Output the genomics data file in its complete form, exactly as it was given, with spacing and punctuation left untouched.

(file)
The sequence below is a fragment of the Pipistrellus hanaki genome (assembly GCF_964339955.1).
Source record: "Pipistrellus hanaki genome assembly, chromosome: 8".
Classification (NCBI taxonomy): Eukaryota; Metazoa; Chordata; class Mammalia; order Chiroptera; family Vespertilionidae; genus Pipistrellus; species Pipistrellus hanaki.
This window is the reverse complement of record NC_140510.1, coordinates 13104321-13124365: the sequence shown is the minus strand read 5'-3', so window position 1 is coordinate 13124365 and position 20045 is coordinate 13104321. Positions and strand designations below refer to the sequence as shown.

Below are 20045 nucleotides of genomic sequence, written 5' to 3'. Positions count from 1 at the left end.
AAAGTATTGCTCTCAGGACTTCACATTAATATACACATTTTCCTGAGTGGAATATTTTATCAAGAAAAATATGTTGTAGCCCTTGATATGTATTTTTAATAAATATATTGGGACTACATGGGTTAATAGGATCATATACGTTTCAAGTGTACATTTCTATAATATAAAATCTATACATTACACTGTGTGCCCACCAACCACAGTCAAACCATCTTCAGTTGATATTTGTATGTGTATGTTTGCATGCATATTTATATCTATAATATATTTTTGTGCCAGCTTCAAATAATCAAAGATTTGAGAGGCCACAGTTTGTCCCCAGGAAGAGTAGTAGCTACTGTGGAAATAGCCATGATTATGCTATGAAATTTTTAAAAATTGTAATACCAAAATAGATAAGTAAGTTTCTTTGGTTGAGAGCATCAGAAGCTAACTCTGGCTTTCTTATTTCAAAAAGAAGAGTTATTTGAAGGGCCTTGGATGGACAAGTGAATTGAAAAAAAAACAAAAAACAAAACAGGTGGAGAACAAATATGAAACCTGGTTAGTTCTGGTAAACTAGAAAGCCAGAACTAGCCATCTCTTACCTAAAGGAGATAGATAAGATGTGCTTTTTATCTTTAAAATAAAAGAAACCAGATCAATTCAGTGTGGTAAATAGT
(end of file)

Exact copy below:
The sequence below is a fragment of the Pipistrellus hanaki genome (assembly GCF_964339955.1).
Source record: "Pipistrellus hanaki genome assembly, chromosome: 8".
Classification (NCBI taxonomy): Eukaryota; Metazoa; Chordata; class Mammalia; order Chiroptera; family Vespertilionidae; genus Pipistrellus; species Pipistrellus hanaki.
This window is the reverse complement of record NC_140510.1, coordinates 13104321-13124365: the sequence shown is the minus strand read 5'-3', so window position 1 is coordinate 13124365 and position 20045 is coordinate 13104321. Positions and strand designations below refer to the sequence as shown.

Below are 20045 nucleotides of genomic sequence, written 5' to 3'. Positions count from 1 at the left end.
AAAGTATTGCTCTCAGGACTTCACATTAATATACACATTTTCCTGAGTGGAATATTTTATCAAGAAAAATATGTTGTAGCCCTTGATATGTATTTTTAATAAATATATTGGGACTACATGGGTTAATAGGATCATATACGTTTCAAGTGTACATTTCTATAATATAAAATCTATACATTACACTGTGTGCCCACCAACCACAGTCAAACCATCTTCAGTTGATATTTGTATGTGTATGTTTGCATGCATATTTATATCTATAATATATTTTTGTGCCAGCTTCAAATAATCAAAGATTTGAGAGGCCACAGTTTGTCCCCAGGAAGAGTAGTAGCTACTGTGGAAATAGCCATGATTATGCTATGAAATTTTTAAAAATTGTAATACCAAAATAGATAAGTAAGTTTCTTTGGTTGAGAGCATCAGAAGCTAACTCTGGCTTTCTTATTTCAAAAAGAAGAGTTATTTGAAGGGCCTTGGATGGACAAGTGAATTGAAAAAAAAACAAAAAACAAAACAGGTGGAGAACAAATATGAAACCTGGTTAGTTCTGGTAAACTAGAAAGCCAGAACTAGCCATCTCTTACCTAAAGGAGATAGATAAGATGTGCTTTTTATCTTTAAAATAAAAGAAACCAGATCAATTCAGTGTGGTAAATAGT